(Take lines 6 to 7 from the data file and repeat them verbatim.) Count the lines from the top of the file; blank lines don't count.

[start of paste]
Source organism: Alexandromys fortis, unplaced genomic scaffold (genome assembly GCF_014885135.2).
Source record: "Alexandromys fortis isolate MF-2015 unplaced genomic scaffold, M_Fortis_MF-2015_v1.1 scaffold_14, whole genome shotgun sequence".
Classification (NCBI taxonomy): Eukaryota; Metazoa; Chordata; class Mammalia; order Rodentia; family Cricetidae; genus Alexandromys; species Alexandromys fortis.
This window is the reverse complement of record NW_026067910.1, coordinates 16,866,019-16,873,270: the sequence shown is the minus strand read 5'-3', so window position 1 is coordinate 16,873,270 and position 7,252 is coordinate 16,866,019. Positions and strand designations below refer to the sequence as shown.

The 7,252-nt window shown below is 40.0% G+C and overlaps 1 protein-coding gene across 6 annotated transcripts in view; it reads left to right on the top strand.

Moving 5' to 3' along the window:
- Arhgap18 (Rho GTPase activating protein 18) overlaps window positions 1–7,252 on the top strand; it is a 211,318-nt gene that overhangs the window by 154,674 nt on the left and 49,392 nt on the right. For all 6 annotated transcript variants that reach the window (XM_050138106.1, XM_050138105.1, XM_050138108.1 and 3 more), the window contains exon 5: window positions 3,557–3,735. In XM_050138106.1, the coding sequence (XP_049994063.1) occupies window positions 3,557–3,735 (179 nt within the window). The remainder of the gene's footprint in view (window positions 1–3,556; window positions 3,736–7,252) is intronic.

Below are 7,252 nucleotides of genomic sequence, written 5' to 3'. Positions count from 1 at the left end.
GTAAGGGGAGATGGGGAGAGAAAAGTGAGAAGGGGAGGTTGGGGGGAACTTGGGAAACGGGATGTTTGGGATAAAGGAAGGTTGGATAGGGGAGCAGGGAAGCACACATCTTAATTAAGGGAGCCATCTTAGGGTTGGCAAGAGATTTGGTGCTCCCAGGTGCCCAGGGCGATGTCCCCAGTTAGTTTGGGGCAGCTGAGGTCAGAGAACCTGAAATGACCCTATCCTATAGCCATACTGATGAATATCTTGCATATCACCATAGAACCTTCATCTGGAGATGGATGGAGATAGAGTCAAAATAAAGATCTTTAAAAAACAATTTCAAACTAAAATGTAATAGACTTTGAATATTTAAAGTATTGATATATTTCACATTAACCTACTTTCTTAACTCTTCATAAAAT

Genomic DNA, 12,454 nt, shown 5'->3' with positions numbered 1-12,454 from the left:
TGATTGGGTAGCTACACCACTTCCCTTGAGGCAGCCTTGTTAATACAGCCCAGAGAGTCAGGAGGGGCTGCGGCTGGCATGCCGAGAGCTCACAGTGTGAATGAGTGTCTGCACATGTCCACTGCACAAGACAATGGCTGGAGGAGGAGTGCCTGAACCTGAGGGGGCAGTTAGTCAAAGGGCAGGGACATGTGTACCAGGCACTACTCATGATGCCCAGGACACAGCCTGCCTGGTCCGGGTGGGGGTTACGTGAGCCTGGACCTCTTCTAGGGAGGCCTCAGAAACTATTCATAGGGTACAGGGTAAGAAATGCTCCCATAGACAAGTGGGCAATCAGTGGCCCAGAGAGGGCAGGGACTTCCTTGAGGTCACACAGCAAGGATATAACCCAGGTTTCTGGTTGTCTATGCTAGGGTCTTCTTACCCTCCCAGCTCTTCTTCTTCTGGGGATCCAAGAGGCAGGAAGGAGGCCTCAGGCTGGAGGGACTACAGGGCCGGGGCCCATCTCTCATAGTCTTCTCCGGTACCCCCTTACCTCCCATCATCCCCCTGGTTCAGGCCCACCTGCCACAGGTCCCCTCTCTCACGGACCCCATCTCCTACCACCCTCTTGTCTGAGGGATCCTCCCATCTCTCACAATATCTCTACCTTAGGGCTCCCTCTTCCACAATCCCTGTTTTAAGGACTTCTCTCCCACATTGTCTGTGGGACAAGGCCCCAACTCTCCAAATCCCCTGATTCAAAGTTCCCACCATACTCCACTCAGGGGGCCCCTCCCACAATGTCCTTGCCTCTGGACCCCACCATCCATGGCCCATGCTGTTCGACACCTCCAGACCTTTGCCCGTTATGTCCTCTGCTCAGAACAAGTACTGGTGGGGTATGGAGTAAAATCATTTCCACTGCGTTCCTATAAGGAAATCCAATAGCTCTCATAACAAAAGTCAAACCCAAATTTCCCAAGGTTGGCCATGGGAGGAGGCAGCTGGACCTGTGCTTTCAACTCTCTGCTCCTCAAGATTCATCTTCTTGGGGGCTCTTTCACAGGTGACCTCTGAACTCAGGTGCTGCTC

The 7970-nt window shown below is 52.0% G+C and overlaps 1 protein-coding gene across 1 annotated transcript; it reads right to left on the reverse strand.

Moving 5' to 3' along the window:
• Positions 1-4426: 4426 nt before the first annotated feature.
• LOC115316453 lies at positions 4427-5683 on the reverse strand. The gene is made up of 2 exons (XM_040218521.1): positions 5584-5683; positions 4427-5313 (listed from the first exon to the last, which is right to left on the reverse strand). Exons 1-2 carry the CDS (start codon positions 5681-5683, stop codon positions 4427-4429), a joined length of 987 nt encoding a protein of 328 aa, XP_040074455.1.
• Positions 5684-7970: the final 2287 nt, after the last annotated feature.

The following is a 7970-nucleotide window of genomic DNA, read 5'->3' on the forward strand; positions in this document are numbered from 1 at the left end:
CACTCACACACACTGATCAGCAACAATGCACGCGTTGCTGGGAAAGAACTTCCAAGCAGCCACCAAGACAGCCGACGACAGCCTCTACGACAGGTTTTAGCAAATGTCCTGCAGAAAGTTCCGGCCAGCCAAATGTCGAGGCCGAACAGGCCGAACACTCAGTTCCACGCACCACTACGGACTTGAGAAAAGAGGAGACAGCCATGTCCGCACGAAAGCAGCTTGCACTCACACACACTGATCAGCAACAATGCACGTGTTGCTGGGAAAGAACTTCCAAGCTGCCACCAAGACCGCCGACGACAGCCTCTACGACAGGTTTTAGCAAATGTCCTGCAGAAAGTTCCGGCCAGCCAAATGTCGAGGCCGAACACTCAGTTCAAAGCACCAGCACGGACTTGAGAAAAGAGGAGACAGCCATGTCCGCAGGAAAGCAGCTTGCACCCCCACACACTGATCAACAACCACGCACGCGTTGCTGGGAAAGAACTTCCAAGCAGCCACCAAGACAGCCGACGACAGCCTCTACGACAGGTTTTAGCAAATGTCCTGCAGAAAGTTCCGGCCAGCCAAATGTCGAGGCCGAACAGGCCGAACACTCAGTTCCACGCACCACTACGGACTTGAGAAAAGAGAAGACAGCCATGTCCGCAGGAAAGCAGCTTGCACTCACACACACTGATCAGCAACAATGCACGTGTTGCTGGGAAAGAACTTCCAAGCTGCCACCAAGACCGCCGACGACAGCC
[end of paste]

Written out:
Moving 5' to 3' along the window:
- Arhgap18 (Rho GTPase activating protein 18) overlaps window positions 1–7,252 on the top strand; it is a 211,318-nt gene that overhangs the window by 154,674 nt on the left and 49,392 nt on the right. For all 6 annotated transcript variants that reach the window (XM_050138106.1, XM_050138105.1, XM_050138108.1 and 3 more), the window contains exon 5: window positions 3,557–3,735. In XM_050138106.1, the coding sequence (XP_049994063.1) occupies window positions 3,557–3,735 (179 nt within the window). The remainder of the gene's footprint in view (window positions 1–3,556; window positions 3,736–7,252) is intronic.